People need to calculate the **Bond** **Price** considering the future **value** of the **Bond**. Some of the **Bonds** have the risk of having** a Negative Yield**. If you are curious to know how you can estimate the** Bond Price **with a **Negative Yield** in Excel, this article may come in handy for you. In this article, we are going to show how you can calculate the** Bond Price** with a** Negative Yield **in Excel with elaborate explanations.

## Download Practice Workbook

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## Overview of Bond Price

Before we jump into calculating the Bond’s **Current** **Price** with a **Negative Yield** rate, we need to understand some key concepts and get to know some important terminology.

**Definition**

** **

**In simple words, a Bond is borrowing from an investor to a borrower such as a firm or government. In return, the borrower pays interest at a fixed rate over a specific span of time.**

**Face Value**

This **Value** is the **Value** of a **Bond** that must be returned by the borrower to the investor at the end of the **Maturations** period. Otherwise, the borrower might be labeled as the defaulter.

**Interest Rate of Coupon**

This is the rate at which the borrower has continued to pay the investor in a fixed cycle until the **Maturation** time comes to an end.

**Premium Bond**

Sometimes **Bonds** can be sold at a higher price than their **Face** **Value**. They generally belong to highly profitable companies.

**Yield to Mature Period**

This indicates the net amount of investor gain after the **Maturation** time is over. In other terms, this denotes the amount of money the investor acquired if he managed to retain the **Bond** until the end of the **Maturation** span and collected all the **Interest** paid by the borrower. It generally consists of the **Face** **Value** and all the **Interest**s altogether.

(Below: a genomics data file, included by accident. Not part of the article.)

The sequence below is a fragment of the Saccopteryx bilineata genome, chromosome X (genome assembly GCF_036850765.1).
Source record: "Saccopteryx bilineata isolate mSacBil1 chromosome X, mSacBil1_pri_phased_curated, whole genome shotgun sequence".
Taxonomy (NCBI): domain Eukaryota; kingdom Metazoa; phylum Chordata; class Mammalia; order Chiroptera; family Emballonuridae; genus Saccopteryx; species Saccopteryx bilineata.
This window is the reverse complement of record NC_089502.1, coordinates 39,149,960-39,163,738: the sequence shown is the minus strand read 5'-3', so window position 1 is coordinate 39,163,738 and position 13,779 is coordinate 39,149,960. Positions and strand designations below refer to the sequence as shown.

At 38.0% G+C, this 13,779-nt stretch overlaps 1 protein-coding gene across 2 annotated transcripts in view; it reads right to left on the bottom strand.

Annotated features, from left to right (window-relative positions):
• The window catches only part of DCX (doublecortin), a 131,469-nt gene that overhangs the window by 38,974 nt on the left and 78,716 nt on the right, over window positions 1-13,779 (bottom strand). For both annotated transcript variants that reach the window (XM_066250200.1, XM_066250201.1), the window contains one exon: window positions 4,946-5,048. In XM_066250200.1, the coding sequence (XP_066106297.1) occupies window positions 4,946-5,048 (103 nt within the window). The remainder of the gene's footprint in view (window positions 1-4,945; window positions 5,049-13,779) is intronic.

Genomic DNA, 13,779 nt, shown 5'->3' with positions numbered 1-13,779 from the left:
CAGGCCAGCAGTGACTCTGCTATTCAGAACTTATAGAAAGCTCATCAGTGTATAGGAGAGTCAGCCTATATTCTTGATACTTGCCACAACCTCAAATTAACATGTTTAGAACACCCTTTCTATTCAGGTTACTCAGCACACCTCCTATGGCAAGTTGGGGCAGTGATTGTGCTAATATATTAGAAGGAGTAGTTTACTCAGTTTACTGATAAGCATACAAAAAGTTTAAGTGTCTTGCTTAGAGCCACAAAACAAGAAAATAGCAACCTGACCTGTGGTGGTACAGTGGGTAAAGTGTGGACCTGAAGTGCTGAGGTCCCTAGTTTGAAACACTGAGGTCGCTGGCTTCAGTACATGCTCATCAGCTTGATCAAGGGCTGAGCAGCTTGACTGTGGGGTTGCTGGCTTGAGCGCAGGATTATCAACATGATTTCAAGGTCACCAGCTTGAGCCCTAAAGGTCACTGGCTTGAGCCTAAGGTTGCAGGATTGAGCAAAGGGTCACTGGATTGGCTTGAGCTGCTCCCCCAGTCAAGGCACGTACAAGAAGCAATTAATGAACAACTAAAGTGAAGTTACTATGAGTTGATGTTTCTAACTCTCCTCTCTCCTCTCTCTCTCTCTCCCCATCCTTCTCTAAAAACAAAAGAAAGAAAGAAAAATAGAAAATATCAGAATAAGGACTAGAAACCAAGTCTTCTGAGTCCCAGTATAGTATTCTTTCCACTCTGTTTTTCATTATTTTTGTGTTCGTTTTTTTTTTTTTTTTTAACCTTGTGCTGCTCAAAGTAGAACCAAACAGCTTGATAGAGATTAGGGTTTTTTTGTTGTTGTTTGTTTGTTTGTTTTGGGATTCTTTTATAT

**Yield to Maturity Rate**

This represents the rate at which the investor gets his profit.

Here,

**C **= The **Coupon** rate of **Interest**.

**Fv **= **Face** **Value** of the Bond.

**Pv **= Present **Value** or the **Current** buying price of the Bond.

**N **= Number of payment periods.

**Premium and Discount Value of Bonds**

**Bonds** do not necessarily have to sell at their **Face** **Value**. They could be sold below their **Value**(**Discounted**) or above their **Face** **Value **(**Premium**). Generally, if you bought a **Bond** from the issuer then you can acquire it with the **Face** **Value**.** Premium** or discount rates depend on the third party and how well the issuing company is doing financially.

**Read More: How to Calculate the Issue Price of a Bond in Excel**

## Is It Possible for a Bond to Have a Negative Yield?

Normally the **Negative Yield** of a **Bond** can’t be possible because the **Bond** normally pays **Interest** in the form of **Coupons** at regular intervals. As an investor gains money, however small that is, he will **Yield** positively at the end of the **Maturation** period.

But, if he bought a **Bond** with an exceedingly high premium price, then the investor might not get a **Positive Yield**. in other words, the investor may not get his original invested money despite receiving **Interest** **Coupons** from the borrower. For example, let person **A** bought a company’s **Bond** at a price of $2000 which has a **Face** **Value** of 1000 dollars. The **Interest** is a 5% **annual coupon rate**. The **Maturation** period is 5 years. after 5 years, the investor would get the original $1000 and a total **Interest** of $500.So the total **Yield** is about $1500, which is $500 less than the original amount. that’s how we got the **Negative Yield **in a **Bond**.

Sometimes we can get the **Negative Yield **because of not getting the **Face** **Value** of the **Bond**. This happens primarily for the poor performance of the borrower.

## 2 Easy Ways to Calculate Bond Price with Negative Yield in Excel

For the demonstration purpose, we are going to use the below information to calculate the **Current** **Bond Price** with a **Negative Yield**.